Sunday, December 11, 2016

Review: Meh Charity

By Michael Block 

You may hate to play the "compare and contrast" game but sometimes you just have to. You always have to applaud artists for examining a text and interpreting it in a drastically innovative manner. But sometimes it becomes so unrecognizable that it turns into a new show. And that certainly happens when a libretto is adjusted to create a new narrative. In The New Group's darker revival of Sweet Charity, the titular character is down on her luck in the love department. But this production gets tickled by that fickle finger of fate. And if you're looking for anything resembling the Sweet Charity you know and love, then that finger will be wagging in your face to taunt you.
With book by Neil Simon, music by Cy Coleman, and lyrics by Dorothy Fields, Sweet Charity is the swirling musical comedy about Charity Hope Valentine, a taxi dancer at the Fandango Ballroom, as her trust in love and hope of a new life continues to crumble. When fate starts to go her way, Charity not only gets a man, but also the potential a life better than this. You can tell this was going to be a different Charity simply by the show art. In comparing revivals, the 2005 Christina Applegate-led revival was bright and colorful. This one is dark, dark, dark! Director Leigh Silverman took a drastic turn in her interpretation. Silverman avoided the typical musical theater approach, infusing a methodology that makes more sense when staging a straight play. Her scene work was profound. But this is, at the end of the day, musical comedy. The inconsistencies from libretto to score were blaring. It's almost as if Silverman wanted to do a play version but settled for the inclusion of music. The brazen change of moving “Where Am I Going” to the end of the play altered Charity's narrative distinctly. It brings out a poignant commentary: Silverman clearly was interested in exploring turning Sweet Charity into something slightly unfamiliar. But you simply can’t fault her for consistency. There’s a natural physical comedy that enriches this story. It needed more. The few bits that were present had the audience in stitches. That’s when this show worked.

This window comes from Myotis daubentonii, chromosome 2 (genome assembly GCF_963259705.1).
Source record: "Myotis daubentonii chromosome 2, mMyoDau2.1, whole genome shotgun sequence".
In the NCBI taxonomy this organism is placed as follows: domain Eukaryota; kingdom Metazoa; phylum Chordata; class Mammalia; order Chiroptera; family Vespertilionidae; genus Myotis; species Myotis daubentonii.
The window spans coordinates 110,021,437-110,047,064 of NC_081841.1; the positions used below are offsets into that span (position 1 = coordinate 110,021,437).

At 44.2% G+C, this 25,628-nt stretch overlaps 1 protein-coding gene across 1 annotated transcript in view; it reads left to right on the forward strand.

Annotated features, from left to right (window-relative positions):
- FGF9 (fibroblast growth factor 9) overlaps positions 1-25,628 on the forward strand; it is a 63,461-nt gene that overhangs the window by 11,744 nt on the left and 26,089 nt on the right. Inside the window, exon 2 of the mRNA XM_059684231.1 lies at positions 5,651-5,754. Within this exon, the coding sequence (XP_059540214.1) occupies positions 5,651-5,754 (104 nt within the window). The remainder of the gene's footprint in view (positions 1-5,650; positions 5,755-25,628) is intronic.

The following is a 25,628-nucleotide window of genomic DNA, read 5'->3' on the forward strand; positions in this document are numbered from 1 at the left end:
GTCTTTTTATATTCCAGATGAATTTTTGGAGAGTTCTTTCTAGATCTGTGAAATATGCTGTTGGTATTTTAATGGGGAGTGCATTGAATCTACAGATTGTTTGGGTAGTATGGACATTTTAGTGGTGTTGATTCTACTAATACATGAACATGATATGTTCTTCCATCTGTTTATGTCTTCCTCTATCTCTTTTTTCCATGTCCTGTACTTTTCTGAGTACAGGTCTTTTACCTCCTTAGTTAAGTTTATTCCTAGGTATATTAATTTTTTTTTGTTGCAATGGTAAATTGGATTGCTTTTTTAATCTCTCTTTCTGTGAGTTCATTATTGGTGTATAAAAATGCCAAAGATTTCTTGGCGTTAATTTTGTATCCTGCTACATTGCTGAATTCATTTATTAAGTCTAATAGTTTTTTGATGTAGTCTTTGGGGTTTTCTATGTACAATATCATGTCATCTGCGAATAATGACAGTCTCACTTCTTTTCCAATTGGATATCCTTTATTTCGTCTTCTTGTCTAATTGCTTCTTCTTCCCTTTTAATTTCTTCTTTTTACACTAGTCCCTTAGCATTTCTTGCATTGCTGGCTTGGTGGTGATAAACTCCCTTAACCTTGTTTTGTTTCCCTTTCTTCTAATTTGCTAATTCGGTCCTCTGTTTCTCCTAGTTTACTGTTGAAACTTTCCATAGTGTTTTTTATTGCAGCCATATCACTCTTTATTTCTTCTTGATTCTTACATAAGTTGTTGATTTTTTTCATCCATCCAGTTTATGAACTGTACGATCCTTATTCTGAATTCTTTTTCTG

photo by Monique Carboni